If you build a debris hut with those kinds of materials, it is going to be loaded with 'visitors'. It doesn't matter if you smudge or not. They are going to be there, or move right back in as soon as the smoke clears.
Smudging, by the way, is where you take a bowl, pot, clay pot, wooden bowl or a slab of bark, fill it with hot coals from the fire, then place green leaves, bark, sage, pine or cedar needles or grasses on top of the coals, where they will smolder with intense, thick smoke. Place that container in the shelter and let it fill with smoke so it will drive the insects away. This works very well with mosquitoes and smaller spiders up here in the Northeast.
You have to be very careful, as the coals can heat up the material and then spontaneously burst into flame when it gets dried out. That's when your shelter goes up in a hot, smoldering furnace blast of fire. Not good.
Most native shelters had fires in them, and the smoke from those fires kept the spiders and other insects at bay. It also helped preserve their hides, any food or gear stored there as well. It solved a lot of problems, as well as provided the usual warmth and cooking heat too.
In the wilderness, in an emergency, you might have to make a debris shelter, or a scout pit shelter, and sleep in it right away, and hope for the best. Think good thoughts and hope the spiders and scorpions and snakes don't feel hungry, and make it through the night. If you leave it for any length of time in those kinds of environments, you will have to pull all of the debris out and try to air it out and get the rest of the critters out or you will be unpleasantly surprised.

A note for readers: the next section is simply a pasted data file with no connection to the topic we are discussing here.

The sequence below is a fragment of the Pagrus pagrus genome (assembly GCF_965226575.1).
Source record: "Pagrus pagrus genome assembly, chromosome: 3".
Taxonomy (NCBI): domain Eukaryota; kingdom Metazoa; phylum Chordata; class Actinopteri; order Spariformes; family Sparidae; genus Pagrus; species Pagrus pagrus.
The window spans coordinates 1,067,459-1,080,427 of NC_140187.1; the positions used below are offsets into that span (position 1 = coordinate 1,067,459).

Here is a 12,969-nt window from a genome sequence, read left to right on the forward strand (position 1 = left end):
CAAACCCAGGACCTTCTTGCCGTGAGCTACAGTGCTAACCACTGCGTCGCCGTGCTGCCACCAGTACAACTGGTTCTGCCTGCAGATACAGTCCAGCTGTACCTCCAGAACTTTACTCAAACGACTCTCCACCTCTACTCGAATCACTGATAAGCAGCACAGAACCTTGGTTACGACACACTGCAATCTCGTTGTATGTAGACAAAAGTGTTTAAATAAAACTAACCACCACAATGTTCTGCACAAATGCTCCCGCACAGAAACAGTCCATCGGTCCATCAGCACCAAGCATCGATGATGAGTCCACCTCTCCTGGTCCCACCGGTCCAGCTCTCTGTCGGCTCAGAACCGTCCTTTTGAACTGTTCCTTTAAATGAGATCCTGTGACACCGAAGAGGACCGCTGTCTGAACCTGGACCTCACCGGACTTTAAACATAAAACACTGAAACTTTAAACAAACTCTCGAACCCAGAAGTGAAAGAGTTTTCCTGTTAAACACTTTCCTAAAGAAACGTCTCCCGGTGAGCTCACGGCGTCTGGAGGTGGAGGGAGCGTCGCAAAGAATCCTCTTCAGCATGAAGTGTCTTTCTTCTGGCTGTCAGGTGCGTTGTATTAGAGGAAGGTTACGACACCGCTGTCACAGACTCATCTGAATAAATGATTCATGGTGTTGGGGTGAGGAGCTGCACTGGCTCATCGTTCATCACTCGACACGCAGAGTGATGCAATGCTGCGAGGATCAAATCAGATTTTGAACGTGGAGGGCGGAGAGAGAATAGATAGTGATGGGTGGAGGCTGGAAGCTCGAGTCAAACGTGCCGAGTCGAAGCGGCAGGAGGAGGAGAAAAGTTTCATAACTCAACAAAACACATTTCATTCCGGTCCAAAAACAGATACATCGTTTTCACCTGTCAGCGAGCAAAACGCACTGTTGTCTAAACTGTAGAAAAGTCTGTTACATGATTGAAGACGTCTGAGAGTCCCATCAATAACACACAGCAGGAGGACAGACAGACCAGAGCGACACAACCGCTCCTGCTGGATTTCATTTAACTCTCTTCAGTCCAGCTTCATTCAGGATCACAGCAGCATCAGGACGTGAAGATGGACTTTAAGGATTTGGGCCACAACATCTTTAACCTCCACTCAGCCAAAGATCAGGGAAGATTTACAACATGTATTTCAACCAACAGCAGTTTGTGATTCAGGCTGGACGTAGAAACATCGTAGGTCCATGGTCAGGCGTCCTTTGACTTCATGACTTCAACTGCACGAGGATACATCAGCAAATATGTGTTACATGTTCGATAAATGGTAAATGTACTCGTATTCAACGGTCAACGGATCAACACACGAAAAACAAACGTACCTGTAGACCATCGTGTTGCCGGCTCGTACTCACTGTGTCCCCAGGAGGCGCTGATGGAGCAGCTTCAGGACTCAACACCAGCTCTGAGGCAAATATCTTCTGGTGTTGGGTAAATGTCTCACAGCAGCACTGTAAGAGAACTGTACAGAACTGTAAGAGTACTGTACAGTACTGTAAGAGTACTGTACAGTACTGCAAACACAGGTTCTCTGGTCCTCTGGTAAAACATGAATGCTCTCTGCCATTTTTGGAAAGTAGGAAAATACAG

Native peoples generally had deer, wolf, bear, buffalo or other large animal skins that allowed them to sleep warm and not have to use infested debris.
In 1986, I was living in the high desert plateau forests around Prescott, Arizona, while I was attending Prescott College, and I built a great scout pit in the woods behind our house. I filled it with soft grasses, pine needles and cottonwood leaves and covered it with soil so it was perfectly camouflaged. I built it planning to sleep in it that night, but something came up and I had to wait for about three days before I could head out.
I took a flashlight with me (thank you, backup gear!) and shone the light around inside before I went in. I saw the tell tale crazy webs of about three black widow spiders inside, very comfortable in the almost pitch black darkness. I pushed a stick in to try to hook my wool blanket and get it out, and as it came out, I heard the squeaks of some small mice in the grass, and the telltale sound of a rattlesnake warning. I was glad I checked before going in, and at the same time, I was bummed out that I built a great shelter for a bunch of mice, spiders and snakes! That was a lot of work, but lesson learned!
I hope this answers your question, SSSS, and helps you make a great shelter that you can use for your expeditions and adventures. I invite all readers to add their comments and ideas so we can all learn and grow! Good luck!
The Earth Skills Correspondence Course is a ten block course that leads students through the skills of wilderness survival, in your own bioregion. It emphasizes the mastery of shelter, water, fire, camp skills, plants and trees, cooking, safety & hazards, attitude & philosophy and instructor training. Ricardo Sierra mentors the course through e-mail, this blog and a private Facebook Group, and students are self-guided. The course provides a wealth of skills and a powerful foundation from which to build and grow in any personal or wilderness study direction.
Get more information about this learning tool here: The Earth Skills Correspondence Course
Saturday, February 20, 2010